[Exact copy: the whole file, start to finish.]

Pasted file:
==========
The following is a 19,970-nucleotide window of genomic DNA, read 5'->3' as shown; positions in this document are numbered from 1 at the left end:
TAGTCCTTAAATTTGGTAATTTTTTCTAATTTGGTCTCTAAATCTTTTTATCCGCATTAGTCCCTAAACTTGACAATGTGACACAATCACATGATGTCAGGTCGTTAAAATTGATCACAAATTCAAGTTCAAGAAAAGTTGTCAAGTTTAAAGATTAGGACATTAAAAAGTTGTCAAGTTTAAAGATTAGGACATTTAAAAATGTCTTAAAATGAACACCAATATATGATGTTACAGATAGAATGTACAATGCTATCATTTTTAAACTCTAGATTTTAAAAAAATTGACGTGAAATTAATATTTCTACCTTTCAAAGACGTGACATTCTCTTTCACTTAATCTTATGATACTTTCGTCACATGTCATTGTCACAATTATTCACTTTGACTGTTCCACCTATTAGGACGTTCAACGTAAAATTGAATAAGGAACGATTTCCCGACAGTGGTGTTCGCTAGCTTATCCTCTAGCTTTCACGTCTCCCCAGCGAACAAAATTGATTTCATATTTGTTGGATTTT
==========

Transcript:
The following is a 19,970-nucleotide window of genomic DNA, read 5'->3' as shown; positions in this document are numbered from 1 at the left end:
TAGTCCTTAAATTTGGTAATTTTTTCTAATTTGGTCTCTAAATCTTTTTATCCGCATTAGTCCCTAAACTTGACAATGTGACACAATCACATGATGTCAGGTCGTTAAAATTGATCACAAATTCAAGTTCAAGAAAAGTTGTCAAGTTTAAAGATTAGGACATTAAAAAGTTGTCAAGTTTAAAGATTAGGACATTTAAAAATGTCTTAAAATGAACACCAATATATGATGTTACAGATAGAATGTACAATGCTATCATTTTTAAACTCTAGATTTTAAAAAAATTGACGTGAAATTAATATTTCTACCTTTCAAAGACGTGACATTCTCTTTCACTTAATCTTATGATACTTTCGTCACATGTCATTGTCACAATTATTCACTTTGACTGTTCCACCTATTAGGACGTTCAACGTAAAATTGAATAAGGAACGATTTCCCGACAGTGGTGTTCGCTAGCTTATCCTCTAGCTTTCACGTCTCCCCAGCGAACAAAATTGATTTCATATTTGTTGGATTTT